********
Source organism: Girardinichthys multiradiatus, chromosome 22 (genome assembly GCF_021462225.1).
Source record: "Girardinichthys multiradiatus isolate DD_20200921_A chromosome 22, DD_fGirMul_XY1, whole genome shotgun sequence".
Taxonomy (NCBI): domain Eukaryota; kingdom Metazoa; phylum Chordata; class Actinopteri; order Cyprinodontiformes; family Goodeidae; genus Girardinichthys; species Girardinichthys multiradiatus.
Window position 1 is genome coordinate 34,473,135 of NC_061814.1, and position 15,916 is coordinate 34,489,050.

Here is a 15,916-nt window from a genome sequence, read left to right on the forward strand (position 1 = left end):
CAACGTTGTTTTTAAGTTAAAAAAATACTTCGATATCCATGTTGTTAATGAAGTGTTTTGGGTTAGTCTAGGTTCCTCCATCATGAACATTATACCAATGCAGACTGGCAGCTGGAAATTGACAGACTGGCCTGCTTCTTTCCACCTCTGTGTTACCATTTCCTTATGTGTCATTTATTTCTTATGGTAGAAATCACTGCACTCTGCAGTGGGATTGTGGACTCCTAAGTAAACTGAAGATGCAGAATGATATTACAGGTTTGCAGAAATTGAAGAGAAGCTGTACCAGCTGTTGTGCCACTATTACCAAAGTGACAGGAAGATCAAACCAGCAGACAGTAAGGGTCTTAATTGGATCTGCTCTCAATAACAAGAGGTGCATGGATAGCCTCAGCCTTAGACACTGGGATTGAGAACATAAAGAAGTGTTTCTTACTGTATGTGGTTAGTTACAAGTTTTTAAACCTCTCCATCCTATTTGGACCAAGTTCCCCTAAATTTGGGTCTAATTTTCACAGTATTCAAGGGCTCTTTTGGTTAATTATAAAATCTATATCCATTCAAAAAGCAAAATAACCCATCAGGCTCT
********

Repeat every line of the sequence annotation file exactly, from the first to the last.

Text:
Source organism: Girardinichthys multiradiatus, chromosome 22 (genome assembly GCF_021462225.1).
Source record: "Girardinichthys multiradiatus isolate DD_20200921_A chromosome 22, DD_fGirMul_XY1, whole genome shotgun sequence".
Taxonomy (NCBI): domain Eukaryota; kingdom Metazoa; phylum Chordata; class Actinopteri; order Cyprinodontiformes; family Goodeidae; genus Girardinichthys; species Girardinichthys multiradiatus.
Window position 1 is genome coordinate 34,473,135 of NC_061814.1, and position 15,916 is coordinate 34,489,050.

Here is a 15,916-nt window from a genome sequence, read left to right on the forward strand (position 1 = left end):
CAACGTTGTTTTTAAGTTAAAAAAATACTTCGATATCCATGTTGTTAATGAAGTGTTTTGGGTTAGTCTAGGTTCCTCCATCATGAACATTATACCAATGCAGACTGGCAGCTGGAAATTGACAGACTGGCCTGCTTCTTTCCACCTCTGTGTTACCATTTCCTTATGTGTCATTTATTTCTTATGGTAGAAATCACTGCACTCTGCAGTGGGATTGTGGACTCCTAAGTAAACTGAAGATGCAGAATGATATTACAGGTTTGCAGAAATTGAAGAGAAGCTGTACCAGCTGTTGTGCCACTATTACCAAAGTGACAGGAAGATCAAACCAGCAGACAGTAAGGGTCTTAATTGGATCTGCTCTCAATAACAAGAGGTGCATGGATAGCCTCAGCCTTAGACACTGGGATTGAGAACATAAAGAAGTGTTTCTTACTGTATGTGGTTAGTTACAAGTTTTTAAACCTCTCCATCCTATTTGGACCAAGTTCCCCTAAATTTGGGTCTAATTTTCACAGTATTCAAGGGCTCTTTTGGTTAATTATAAAATCTATATCCATTCAAAAAGCAAAATAACCCATCAGGCTCT